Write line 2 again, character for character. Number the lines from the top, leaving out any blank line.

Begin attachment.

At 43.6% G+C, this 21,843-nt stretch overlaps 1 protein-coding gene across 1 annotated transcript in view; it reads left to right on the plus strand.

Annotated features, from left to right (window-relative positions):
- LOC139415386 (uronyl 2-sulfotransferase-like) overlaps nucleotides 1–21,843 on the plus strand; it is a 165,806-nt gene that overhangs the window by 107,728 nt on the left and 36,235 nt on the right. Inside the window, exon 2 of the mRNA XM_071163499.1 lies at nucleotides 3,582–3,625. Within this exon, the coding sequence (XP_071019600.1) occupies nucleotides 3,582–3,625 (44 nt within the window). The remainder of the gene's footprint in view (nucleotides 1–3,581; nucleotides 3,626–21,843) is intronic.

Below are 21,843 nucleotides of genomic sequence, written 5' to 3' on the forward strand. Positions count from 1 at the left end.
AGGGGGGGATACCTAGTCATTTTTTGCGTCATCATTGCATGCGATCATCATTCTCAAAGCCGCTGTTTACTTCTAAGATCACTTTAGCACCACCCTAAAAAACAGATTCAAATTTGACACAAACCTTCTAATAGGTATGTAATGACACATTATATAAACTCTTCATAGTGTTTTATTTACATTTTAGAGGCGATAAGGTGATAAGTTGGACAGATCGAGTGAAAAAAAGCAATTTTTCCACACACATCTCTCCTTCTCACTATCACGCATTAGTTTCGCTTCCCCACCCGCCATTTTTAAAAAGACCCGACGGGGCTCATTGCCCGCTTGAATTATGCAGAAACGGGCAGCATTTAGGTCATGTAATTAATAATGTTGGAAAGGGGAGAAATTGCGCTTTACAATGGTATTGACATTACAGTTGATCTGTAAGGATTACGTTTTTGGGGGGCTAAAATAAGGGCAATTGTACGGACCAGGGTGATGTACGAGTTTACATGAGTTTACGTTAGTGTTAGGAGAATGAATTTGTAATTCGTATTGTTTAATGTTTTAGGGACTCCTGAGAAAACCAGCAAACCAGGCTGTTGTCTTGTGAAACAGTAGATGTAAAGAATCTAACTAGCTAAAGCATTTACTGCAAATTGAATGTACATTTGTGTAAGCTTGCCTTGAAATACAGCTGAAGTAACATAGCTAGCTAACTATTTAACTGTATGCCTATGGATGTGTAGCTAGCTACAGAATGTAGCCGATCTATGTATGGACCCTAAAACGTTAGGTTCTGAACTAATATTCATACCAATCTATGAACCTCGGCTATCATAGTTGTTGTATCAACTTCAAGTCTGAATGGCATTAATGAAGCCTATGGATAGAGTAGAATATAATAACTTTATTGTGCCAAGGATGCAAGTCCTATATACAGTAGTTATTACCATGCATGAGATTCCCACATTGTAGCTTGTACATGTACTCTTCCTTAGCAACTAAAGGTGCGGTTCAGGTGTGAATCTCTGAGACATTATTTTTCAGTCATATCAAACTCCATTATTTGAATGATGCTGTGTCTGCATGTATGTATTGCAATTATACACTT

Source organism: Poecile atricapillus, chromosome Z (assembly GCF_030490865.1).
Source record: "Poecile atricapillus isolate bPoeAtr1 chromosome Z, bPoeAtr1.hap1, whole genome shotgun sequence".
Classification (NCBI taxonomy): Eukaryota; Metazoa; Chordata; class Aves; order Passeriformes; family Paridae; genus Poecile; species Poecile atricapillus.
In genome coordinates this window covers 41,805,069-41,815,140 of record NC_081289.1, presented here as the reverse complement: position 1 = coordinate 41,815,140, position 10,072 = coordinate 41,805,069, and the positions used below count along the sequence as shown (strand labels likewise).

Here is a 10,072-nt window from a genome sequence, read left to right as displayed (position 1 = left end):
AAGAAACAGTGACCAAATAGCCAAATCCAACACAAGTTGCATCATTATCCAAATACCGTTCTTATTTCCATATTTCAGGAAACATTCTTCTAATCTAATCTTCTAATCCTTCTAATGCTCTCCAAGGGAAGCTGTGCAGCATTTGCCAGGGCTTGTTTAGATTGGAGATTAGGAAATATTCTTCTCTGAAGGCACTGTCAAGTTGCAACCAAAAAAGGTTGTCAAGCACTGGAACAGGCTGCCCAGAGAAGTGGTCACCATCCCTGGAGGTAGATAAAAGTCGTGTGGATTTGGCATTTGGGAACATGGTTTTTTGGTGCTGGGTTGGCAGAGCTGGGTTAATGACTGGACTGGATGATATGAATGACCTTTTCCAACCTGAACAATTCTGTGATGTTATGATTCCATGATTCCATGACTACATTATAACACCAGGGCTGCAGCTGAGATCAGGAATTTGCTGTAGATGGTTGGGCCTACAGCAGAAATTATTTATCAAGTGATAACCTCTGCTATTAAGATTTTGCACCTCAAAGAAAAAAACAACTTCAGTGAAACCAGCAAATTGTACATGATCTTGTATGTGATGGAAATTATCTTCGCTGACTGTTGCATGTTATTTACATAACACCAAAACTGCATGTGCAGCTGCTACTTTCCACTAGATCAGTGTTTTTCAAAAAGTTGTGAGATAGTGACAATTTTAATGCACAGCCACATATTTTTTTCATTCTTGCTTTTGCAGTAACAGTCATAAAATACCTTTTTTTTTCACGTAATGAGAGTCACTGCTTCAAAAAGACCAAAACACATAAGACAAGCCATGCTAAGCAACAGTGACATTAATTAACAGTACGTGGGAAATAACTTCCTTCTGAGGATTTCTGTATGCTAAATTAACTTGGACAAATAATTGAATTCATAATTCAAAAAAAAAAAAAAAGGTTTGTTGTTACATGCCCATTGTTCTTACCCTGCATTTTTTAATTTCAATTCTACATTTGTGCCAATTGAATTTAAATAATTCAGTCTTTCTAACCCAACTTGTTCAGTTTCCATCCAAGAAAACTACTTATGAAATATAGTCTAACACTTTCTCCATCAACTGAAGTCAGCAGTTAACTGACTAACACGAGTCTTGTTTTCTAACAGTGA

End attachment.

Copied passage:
Annotated features, from left to right (window-relative positions):